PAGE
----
Shines spotlight light on SMEs who benefit from EU financing scheme
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The following video is the first of five videos produced by the European Commission.
The Investment Plan reaches the real economy
Europe needs investment to create jobs, make Euro more competitive, to strengthen the single market and support small businesses. A first major initiative of Jean-Claude Juncker, President of the European Commission is therefore the Investment plan for Europe. In one year time, it mobilised more than €100 billion of investment, with 249 approved transactions via the European Fund for Strategic Investment (EFSI). This money is aimed at projects that find it difficult to secure finance in the market. With more and more projects being chosen each month, the target of mobilising over €315 billion by 2018, is well underway.
Investment Plan flagship project: Ginkgo Fund, Belgium
Investment Plan flagship project: Mymuesli, Germany
Investment Plan flagship project: Dental SME, Czech Republic
Investment Plan flagship project: Smart Meters, UK
As part of the Juncker Commission priority to boost jobs, growth and investment across the European Union, the Capital Markets Union (CMU), a key pillar of the Investment Plan, aims to tackle investment shortages head-on by increasing and diversifying the funding sources for Europe's businesses and long-term projects. The Commission's overall goal for the CMU is to create opportunities for investors, connect finance to the wider economy, and foster a more resilient financial system, with deeper integration and more competition. On 30 September 2015, the Commission adopted an action plan setting out 20 key measures to achieve a single market for capital in Europe. This action is accompanied by a set of initiatives that are part of the action plan
Alongside the action plan, the Commission unveiled a first set of measures to relaunch high-quality securitisation, and to promote long-term investment in infrastructure. In addition, the Commission announced changes to the Prospectus Directive before the end of the year, with a view to making it easier and less expensive for small and medium-sized companies to raise capital.
Capital markets can only complement the role of bank lending. Although the European Commission insists that the CMU will firstly aim at benefitting SMEs, those benefits will be limited to specific market segments such as start-ups or established companies that might be tempted to switch from bank financing to capital markets financing. ESBG is convinced that it would not be in the interest of the European economy – especially in the markets that are strongly based on SME structures like the majority of continental Europe – to favour funding from capital markets over traditional bank lending. Not a policy of substitution but a policy of complementarity should be regarded as the best way forward in order to create a more competitive European Union.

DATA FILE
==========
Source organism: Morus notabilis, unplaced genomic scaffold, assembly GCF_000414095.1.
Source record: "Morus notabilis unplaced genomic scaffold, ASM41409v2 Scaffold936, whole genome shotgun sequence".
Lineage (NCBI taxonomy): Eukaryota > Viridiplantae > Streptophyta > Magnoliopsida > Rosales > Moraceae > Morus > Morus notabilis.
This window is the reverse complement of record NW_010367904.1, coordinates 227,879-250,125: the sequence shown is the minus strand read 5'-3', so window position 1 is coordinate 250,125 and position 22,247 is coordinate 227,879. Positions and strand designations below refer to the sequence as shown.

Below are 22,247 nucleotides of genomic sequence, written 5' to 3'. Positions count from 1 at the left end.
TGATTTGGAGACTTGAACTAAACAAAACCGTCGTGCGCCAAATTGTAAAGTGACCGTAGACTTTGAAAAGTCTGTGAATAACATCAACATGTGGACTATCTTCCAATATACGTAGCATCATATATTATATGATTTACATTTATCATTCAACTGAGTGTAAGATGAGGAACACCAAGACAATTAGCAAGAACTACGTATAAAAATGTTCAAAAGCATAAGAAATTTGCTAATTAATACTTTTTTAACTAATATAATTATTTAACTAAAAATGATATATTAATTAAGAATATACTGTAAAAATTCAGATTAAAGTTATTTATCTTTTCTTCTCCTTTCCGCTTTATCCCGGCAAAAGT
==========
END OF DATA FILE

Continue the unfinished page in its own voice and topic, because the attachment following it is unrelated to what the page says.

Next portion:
Given the current situation of the real economy, bank lending is a fundamental source of long-term financing, especially for the SME sector. The role of banks is to provide long-term financing and to protect depositors, whereas other intermediaries' – such as asset managers – role is not to protect depositors but to provide returns. If the banks are not assessing or taking the risk for the transformation of deposits into long-term investments, then the saver is directly taking the risks.
Nevertheless, ESBG acknowledges that infrastructure projects can no longer be financed through bank loans only. Economic and regulatory changes have generated the need for new financing models in order to fill the gap between available bank capital and the multi-trillion-euro medium-term investment programmes, especially in Europe. To do so, partnerships between banks and institutional investors should be developed to benefit from the know-how of banks and the investment capacity of institutional investors.
As for access to finance for SMEs, ESBG acknowledges it is best provided by banks and not capital markets, as banks have the deposits that can be transformed into adequate lending, as well as contact with local communities.
>> ESBG position on SME finance